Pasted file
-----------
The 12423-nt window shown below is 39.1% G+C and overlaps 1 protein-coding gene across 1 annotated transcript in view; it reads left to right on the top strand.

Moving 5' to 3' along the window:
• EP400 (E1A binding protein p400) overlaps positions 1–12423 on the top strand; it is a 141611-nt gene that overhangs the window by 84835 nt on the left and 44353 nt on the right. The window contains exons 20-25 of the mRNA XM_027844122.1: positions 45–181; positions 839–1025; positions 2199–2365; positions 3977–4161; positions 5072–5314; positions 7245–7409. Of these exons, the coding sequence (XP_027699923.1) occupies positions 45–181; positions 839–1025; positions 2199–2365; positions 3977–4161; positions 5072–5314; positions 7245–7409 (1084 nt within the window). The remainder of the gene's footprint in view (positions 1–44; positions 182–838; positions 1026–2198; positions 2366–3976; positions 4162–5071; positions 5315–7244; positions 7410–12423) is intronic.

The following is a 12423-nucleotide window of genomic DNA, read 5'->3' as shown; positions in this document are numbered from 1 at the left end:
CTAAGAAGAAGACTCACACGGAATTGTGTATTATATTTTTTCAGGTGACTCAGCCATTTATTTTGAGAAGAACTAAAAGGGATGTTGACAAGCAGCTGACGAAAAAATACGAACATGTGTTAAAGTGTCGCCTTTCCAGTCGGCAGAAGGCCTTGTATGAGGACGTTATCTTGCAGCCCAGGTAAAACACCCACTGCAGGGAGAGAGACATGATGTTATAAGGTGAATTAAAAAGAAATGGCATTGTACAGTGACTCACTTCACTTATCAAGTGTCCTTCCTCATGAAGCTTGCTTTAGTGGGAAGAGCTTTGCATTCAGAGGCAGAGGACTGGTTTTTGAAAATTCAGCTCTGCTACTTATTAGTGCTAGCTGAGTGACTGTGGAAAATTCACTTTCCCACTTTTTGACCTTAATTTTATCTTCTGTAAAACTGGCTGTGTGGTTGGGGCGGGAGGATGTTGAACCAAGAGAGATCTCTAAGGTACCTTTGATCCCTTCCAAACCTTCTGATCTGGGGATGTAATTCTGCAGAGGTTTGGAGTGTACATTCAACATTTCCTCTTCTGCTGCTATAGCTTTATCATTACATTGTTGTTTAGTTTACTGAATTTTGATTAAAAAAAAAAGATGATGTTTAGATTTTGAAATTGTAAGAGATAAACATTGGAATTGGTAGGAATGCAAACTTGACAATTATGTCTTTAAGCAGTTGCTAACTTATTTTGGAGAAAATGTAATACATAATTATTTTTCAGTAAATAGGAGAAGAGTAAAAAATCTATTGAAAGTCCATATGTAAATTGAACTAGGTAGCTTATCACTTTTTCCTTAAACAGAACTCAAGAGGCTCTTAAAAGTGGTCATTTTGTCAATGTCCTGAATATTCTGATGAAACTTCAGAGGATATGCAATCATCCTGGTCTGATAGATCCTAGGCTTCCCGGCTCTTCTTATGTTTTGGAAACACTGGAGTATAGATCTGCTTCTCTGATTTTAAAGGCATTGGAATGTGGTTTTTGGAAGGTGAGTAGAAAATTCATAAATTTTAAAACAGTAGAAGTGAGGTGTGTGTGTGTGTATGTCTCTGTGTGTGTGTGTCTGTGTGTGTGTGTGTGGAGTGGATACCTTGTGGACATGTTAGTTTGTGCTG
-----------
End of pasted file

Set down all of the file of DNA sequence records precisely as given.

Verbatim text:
The 12423-nt window shown below is 39.1% G+C and overlaps 1 protein-coding gene across 1 annotated transcript in view; it reads left to right on the top strand.

Moving 5' to 3' along the window:
• EP400 (E1A binding protein p400) overlaps positions 1–12423 on the top strand; it is a 141611-nt gene that overhangs the window by 84835 nt on the left and 44353 nt on the right. The window contains exons 20-25 of the mRNA XM_027844122.1: positions 45–181; positions 839–1025; positions 2199–2365; positions 3977–4161; positions 5072–5314; positions 7245–7409. Of these exons, the coding sequence (XP_027699923.1) occupies positions 45–181; positions 839–1025; positions 2199–2365; positions 3977–4161; positions 5072–5314; positions 7245–7409 (1084 nt within the window). The remainder of the gene's footprint in view (positions 1–44; positions 182–838; positions 1026–2198; positions 2366–3976; positions 4162–5071; positions 5315–7244; positions 7410–12423) is intronic.

The following is a 12423-nucleotide window of genomic DNA, read 5'->3' as shown; positions in this document are numbered from 1 at the left end:
CTAAGAAGAAGACTCACACGGAATTGTGTATTATATTTTTTCAGGTGACTCAGCCATTTATTTTGAGAAGAACTAAAAGGGATGTTGACAAGCAGCTGACGAAAAAATACGAACATGTGTTAAAGTGTCGCCTTTCCAGTCGGCAGAAGGCCTTGTATGAGGACGTTATCTTGCAGCCCAGGTAAAACACCCACTGCAGGGAGAGAGACATGATGTTATAAGGTGAATTAAAAAGAAATGGCATTGTACAGTGACTCACTTCACTTATCAAGTGTCCTTCCTCATGAAGCTTGCTTTAGTGGGAAGAGCTTTGCATTCAGAGGCAGAGGACTGGTTTTTGAAAATTCAGCTCTGCTACTTATTAGTGCTAGCTGAGTGACTGTGGAAAATTCACTTTCCCACTTTTTGACCTTAATTTTATCTTCTGTAAAACTGGCTGTGTGGTTGGGGCGGGAGGATGTTGAACCAAGAGAGATCTCTAAGGTACCTTTGATCCCTTCCAAACCTTCTGATCTGGGGATGTAATTCTGCAGAGGTTTGGAGTGTACATTCAACATTTCCTCTTCTGCTGCTATAGCTTTATCATTACATTGTTGTTTAGTTTACTGAATTTTGATTAAAAAAAAAAGATGATGTTTAGATTTTGAAATTGTAAGAGATAAACATTGGAATTGGTAGGAATGCAAACTTGACAATTATGTCTTTAAGCAGTTGCTAACTTATTTTGGAGAAAATGTAATACATAATTATTTTTCAGTAAATAGGAGAAGAGTAAAAAATCTATTGAAAGTCCATATGTAAATTGAACTAGGTAGCTTATCACTTTTTCCTTAAACAGAACTCAAGAGGCTCTTAAAAGTGGTCATTTTGTCAATGTCCTGAATATTCTGATGAAACTTCAGAGGATATGCAATCATCCTGGTCTGATAGATCCTAGGCTTCCCGGCTCTTCTTATGTTTTGGAAACACTGGAGTATAGATCTGCTTCTCTGATTTTAAAGGCATTGGAATGTGGTTTTTGGAAGGTGAGTAGAAAATTCATAAATTTTAAAACAGTAGAAGTGAGGTGTGTGTGTGTGTATGTCTCTGTGTGTGTGTGTCTGTGTGTGTGTGTGTGGAGTGGATACCTTGTGGACATGTTAGTTTGTGCTG